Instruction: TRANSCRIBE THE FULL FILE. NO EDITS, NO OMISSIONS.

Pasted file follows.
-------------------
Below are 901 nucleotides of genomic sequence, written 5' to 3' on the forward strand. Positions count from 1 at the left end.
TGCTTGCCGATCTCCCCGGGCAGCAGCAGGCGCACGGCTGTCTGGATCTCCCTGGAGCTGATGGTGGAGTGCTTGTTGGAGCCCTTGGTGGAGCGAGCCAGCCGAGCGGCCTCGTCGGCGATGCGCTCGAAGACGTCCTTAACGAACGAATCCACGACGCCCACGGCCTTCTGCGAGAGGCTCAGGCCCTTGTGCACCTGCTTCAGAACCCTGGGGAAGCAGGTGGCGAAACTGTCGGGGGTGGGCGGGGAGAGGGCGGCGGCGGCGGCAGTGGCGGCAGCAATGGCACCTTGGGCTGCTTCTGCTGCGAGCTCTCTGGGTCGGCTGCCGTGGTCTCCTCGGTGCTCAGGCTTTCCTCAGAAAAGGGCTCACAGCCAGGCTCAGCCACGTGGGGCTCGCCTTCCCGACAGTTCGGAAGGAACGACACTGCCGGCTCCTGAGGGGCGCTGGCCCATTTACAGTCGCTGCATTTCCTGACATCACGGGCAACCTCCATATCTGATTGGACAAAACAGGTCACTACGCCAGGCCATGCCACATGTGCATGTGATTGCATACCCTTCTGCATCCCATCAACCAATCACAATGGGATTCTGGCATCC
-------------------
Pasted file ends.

Below are 901 nucleotides of genomic sequence, written 5' to 3' on the forward strand. Positions count from 1 at the left end.
TGCTTGCCGATCTCCCCGGGCAGCAGCAGGCGCACGGCTGTCTGGATCTCCCTGGAGCTGATGGTGGAGTGCTTGTTGGAGCCCTTGGTGGAGCGAGCCAGCCGAGCGGCCTCGTCGGCGATGCGCTCGAAGACGTCCTTAACGAACGAATCCACGACGCCCACGGCCTTCTGCGAGAGGCTCAGGCCCTTGTGCACCTGCTTCAGAACCCTGGGGAAGCAGGTGGCGAAACTGTCGGGGGTGGGCGGGGAGAGGGCGGCGGCGGCGGCAGTGGCGGCAGCAATGGCACCTTGGGCTGCTTCTGCTGCGAGCTCTCTGGGTCGGCTGCCGTGGTCTCCTCGGTGCTCAGGCTTTCCTCAGAAAAGGGCTCACAGCCAGGCTCAGCCACGTGGGGCTCGCCTTCCCGACAGTTCGGAAGGAACGACACTGCCGGCTCCTGAGGGGCGCTGGCCCATTTACAGTCGCTGCATTTCCTGACATCACGGGCAACCTCCATATCTGATTGGACAAAACAGGTCACTACGCCAGGCCATGCCACATGTGCATGTGATTGCATACCCTTCTGCATCCCATCAACCAATCACAATGGGATTCTGGCATCC